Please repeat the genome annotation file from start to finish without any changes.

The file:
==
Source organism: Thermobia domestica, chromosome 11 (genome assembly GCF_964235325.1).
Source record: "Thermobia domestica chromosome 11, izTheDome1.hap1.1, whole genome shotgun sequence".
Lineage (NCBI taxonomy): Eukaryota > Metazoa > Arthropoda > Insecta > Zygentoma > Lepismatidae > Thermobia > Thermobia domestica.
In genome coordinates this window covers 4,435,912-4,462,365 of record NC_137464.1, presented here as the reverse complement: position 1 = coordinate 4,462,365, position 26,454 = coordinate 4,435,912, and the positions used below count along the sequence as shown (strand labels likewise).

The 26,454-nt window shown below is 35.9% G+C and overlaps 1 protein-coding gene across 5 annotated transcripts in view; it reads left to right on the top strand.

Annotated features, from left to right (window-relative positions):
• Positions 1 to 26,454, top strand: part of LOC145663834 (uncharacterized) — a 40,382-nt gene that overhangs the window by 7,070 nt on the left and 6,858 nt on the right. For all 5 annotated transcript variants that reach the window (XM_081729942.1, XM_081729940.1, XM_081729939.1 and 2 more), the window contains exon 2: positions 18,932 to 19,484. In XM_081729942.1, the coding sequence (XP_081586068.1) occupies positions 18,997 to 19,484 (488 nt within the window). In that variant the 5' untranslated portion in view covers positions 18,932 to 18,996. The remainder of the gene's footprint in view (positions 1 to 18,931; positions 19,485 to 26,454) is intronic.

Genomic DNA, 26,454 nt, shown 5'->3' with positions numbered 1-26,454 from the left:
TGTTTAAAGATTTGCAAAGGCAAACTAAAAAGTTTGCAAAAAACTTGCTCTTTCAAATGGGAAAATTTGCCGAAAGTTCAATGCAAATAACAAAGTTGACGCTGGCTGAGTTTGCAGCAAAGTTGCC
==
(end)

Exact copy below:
Source organism: Thermobia domestica, chromosome 11 (genome assembly GCF_964235325.1).
Source record: "Thermobia domestica chromosome 11, izTheDome1.hap1.1, whole genome shotgun sequence".
Lineage (NCBI taxonomy): Eukaryota > Metazoa > Arthropoda > Insecta > Zygentoma > Lepismatidae > Thermobia > Thermobia domestica.
In genome coordinates this window covers 4,435,912-4,462,365 of record NC_137464.1, presented here as the reverse complement: position 1 = coordinate 4,462,365, position 26,454 = coordinate 4,435,912, and the positions used below count along the sequence as shown (strand labels likewise).

The 26,454-nt window shown below is 35.9% G+C and overlaps 1 protein-coding gene across 5 annotated transcripts in view; it reads left to right on the top strand.

Annotated features, from left to right (window-relative positions):
• Positions 1 to 26,454, top strand: part of LOC145663834 (uncharacterized) — a 40,382-nt gene that overhangs the window by 7,070 nt on the left and 6,858 nt on the right. For all 5 annotated transcript variants that reach the window (XM_081729942.1, XM_081729940.1, XM_081729939.1 and 2 more), the window contains exon 2: positions 18,932 to 19,484. In XM_081729942.1, the coding sequence (XP_081586068.1) occupies positions 18,997 to 19,484 (488 nt within the window). In that variant the 5' untranslated portion in view covers positions 18,932 to 18,996. The remainder of the gene's footprint in view (positions 1 to 18,931; positions 19,485 to 26,454) is intronic.

Genomic DNA, 26,454 nt, shown 5'->3' with positions numbered 1-26,454 from the left:
TGTTTAAAGATTTGCAAAGGCAAACTAAAAAGTTTGCAAAAAACTTGCTCTTTCAAATGGGAAAATTTGCCGAAAGTTCAATGCAAATAACAAAGTTGACGCTGGCTGAGTTTGCAGCAAAGTTGCC